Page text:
Give Us A King

During the days of the judge Samuel, there arose a great deal of unrest among the children of Israel (1 Sam. 8:1-5). They did not like the deeds of Samuel’s sons because they were corrupt and Samuel was old enough to be unable to fulfill the necessary roles himself. It is for this reason that the elders of Israel came to Samuel and told him, “Now make us a king to judge us like all the nations” (1 Sam. 8:5).

Israel had forgotten that they already had a king: God. He was to be their leader and protector. Israel, however, had declared God insufficient and desired a physical presence as king. They desired this so that they might be “like all the nations.” They wanted to have what everyone else had; the prestige of a physical king on a physical throne. By their actions, God told Samuel, they had rejected Him as their king to be ruled by a man (1 Sam. 8:7).

Before one berates the children of Israel for their actions, wrong though they were, one must first consider his own situation based upon this example. The religious world as a whole has bought into the same philosophy portrayed here by Israel. They are placing men as decision makers, leaders, and final authorities on the decisions to be made and the directions taken. By their actions they have moved God to the back seat, implying they know better than God the direction they should go in these “modern times.”

Even within the church there are those who are willing to uplift preachers, elders, teachers, and the like to a level of leader that (supposedly) absolves them of responsibility. When making their choices they reason by this standard: “If Brother So-and-so said it could be done, then that must be the truth.” When asked of their position on a passage of Scripture, they say “If it was good enough for Brother So-and-so, it is good enough for me.” They have made a man the final authority. They have, whether they realize it or not, set up a new king in place of God.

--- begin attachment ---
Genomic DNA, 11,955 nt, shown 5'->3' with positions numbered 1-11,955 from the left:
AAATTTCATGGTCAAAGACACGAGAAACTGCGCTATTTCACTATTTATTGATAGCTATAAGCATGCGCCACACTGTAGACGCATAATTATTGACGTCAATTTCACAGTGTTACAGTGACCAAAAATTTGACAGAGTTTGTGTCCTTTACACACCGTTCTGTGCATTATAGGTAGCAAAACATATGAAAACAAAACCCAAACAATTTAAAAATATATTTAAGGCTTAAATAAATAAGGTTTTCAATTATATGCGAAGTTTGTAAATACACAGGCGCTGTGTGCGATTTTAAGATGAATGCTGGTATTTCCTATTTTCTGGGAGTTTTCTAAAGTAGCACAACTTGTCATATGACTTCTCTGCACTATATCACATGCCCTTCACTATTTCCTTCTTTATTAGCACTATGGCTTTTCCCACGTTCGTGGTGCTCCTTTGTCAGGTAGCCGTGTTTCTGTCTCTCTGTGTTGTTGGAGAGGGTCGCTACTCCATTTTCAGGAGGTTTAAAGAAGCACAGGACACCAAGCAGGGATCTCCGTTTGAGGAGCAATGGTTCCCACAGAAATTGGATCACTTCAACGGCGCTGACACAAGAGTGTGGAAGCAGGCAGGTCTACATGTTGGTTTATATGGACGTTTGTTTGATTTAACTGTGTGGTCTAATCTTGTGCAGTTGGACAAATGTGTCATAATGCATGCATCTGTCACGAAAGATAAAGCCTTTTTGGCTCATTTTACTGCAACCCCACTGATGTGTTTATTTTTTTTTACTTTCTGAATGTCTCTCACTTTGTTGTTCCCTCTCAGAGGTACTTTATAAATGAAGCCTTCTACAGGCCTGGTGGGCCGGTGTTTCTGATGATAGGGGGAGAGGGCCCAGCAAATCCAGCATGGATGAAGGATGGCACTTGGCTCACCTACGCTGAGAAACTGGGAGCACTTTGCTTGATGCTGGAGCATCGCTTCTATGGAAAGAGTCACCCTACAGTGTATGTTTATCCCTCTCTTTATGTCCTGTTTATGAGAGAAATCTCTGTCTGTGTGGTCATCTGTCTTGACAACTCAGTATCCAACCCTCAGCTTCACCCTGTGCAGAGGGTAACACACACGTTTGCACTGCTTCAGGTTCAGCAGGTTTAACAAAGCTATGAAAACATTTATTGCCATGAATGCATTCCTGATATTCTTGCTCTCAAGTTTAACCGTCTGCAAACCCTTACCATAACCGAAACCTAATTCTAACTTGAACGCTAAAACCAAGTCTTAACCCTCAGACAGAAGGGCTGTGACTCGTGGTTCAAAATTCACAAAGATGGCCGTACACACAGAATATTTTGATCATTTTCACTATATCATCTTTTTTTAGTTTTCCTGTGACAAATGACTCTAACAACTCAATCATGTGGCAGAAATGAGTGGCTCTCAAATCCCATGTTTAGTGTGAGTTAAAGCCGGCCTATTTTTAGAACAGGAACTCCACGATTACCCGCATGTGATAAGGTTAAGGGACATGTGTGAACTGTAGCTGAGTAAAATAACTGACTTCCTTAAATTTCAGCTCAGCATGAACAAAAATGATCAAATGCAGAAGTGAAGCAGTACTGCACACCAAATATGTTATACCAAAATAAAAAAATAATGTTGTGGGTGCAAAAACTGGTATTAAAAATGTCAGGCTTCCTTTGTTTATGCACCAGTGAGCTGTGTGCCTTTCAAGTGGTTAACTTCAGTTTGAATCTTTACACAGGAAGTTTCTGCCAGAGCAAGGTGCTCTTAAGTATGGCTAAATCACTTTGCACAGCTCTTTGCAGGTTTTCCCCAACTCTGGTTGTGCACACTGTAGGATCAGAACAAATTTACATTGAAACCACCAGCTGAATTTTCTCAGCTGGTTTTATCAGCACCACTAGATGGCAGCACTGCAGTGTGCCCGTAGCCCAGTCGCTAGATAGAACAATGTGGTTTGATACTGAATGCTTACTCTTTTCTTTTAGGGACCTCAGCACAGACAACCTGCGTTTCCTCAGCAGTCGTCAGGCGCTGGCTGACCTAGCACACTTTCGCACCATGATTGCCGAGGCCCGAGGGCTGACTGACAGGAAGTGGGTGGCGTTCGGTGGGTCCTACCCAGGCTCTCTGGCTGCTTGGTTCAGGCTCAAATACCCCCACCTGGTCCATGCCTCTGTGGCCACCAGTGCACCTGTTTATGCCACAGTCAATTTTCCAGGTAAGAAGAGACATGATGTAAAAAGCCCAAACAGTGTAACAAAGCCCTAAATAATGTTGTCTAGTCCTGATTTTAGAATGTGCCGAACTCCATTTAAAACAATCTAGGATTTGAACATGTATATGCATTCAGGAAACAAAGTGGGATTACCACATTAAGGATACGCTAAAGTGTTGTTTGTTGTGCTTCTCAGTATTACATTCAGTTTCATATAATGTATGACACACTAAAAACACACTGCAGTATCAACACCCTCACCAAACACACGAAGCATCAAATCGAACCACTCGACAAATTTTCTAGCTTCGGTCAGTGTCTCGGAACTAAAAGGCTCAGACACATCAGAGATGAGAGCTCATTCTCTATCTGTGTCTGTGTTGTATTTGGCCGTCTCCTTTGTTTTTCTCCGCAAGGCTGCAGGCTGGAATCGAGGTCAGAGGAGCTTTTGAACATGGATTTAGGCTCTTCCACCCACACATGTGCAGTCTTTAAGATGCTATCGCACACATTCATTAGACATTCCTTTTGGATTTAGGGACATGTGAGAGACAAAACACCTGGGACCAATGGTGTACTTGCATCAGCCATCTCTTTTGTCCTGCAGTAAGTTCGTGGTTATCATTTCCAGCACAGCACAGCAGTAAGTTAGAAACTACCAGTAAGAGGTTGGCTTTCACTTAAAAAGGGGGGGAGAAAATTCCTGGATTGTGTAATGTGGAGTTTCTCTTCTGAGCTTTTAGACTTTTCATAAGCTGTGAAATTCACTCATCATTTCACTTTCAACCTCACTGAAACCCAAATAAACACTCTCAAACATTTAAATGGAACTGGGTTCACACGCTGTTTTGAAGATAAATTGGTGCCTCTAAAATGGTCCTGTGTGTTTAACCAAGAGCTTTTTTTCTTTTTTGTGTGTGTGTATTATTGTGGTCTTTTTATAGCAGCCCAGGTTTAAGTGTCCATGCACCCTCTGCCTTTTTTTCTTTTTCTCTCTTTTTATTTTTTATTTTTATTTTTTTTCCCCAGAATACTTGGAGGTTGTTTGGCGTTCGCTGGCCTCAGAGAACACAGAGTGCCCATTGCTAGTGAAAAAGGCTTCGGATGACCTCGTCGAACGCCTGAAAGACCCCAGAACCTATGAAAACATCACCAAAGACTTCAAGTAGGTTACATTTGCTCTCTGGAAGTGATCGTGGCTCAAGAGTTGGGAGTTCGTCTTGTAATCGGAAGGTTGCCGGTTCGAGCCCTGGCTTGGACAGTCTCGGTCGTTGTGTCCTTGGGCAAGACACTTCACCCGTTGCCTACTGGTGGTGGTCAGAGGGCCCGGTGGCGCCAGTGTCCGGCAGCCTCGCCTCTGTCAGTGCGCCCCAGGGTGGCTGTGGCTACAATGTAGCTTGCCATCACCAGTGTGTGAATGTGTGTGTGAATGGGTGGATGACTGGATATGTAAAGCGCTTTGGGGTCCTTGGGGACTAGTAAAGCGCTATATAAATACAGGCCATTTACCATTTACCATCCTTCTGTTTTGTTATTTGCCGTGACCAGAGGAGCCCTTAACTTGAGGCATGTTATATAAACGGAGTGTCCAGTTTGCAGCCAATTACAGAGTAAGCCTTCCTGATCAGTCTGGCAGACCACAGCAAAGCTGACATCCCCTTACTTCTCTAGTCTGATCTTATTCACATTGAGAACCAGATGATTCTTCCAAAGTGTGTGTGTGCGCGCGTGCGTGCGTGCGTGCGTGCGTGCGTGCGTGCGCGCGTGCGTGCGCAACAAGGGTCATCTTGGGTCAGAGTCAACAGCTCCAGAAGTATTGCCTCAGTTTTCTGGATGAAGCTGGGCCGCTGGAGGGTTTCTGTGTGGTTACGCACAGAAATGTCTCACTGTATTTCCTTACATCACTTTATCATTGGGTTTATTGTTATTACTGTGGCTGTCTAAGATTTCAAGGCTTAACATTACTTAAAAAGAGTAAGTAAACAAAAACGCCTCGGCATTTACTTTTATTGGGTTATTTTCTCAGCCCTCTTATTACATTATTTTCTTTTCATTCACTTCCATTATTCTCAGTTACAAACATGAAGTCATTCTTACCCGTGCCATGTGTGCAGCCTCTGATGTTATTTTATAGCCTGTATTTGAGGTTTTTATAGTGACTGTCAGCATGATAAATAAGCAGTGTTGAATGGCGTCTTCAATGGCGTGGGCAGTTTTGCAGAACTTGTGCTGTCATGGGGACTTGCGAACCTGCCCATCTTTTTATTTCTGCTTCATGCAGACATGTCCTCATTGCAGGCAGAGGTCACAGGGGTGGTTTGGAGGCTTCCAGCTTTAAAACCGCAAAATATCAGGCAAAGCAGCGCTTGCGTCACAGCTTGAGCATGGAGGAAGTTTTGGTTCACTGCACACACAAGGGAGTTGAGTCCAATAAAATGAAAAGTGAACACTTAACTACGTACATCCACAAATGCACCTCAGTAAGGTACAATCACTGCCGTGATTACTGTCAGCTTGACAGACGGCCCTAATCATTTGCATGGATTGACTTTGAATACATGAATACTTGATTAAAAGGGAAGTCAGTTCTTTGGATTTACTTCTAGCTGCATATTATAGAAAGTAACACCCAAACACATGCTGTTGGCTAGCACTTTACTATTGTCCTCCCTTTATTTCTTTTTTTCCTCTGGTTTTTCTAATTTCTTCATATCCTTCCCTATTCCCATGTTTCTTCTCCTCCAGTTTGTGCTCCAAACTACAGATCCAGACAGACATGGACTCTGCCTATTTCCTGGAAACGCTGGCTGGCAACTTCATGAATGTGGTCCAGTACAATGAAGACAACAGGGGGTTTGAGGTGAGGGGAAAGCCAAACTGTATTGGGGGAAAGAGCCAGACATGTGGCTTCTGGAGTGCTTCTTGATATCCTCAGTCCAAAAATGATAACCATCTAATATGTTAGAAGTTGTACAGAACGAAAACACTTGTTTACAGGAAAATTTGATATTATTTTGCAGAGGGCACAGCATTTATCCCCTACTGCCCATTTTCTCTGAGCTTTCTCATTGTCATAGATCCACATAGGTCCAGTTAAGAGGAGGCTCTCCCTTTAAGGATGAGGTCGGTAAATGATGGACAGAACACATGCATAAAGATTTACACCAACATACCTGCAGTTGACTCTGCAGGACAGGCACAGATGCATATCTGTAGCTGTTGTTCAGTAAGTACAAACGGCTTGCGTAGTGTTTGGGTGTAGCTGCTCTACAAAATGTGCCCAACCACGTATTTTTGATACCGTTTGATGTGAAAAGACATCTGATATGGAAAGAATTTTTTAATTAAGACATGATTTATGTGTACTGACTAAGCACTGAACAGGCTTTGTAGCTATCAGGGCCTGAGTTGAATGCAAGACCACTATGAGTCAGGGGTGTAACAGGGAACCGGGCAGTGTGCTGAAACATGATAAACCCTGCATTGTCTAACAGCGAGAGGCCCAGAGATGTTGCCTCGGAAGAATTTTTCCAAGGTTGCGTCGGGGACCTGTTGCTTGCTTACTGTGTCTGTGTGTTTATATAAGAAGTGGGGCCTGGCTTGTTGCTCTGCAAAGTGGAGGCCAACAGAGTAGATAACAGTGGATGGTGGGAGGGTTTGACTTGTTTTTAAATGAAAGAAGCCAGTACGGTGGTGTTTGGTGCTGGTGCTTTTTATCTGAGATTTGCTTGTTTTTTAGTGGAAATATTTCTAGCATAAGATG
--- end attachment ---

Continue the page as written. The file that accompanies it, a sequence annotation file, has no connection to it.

These attitudes reflect the same problem that was present in the children of Israel, the mentality that God is not the final authority. Instead of looking to God’s Word as the single authority on the decisions of life and religion, people look to men and then claim it is not their fault when they are led astray. What are we proclaiming in our lives? Are we proclaiming God is king, or are we standing before God asking for a different one?

1 Comment

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One response to “Give Us A King

  1. I appreciate your thoughts. Good, sound article.

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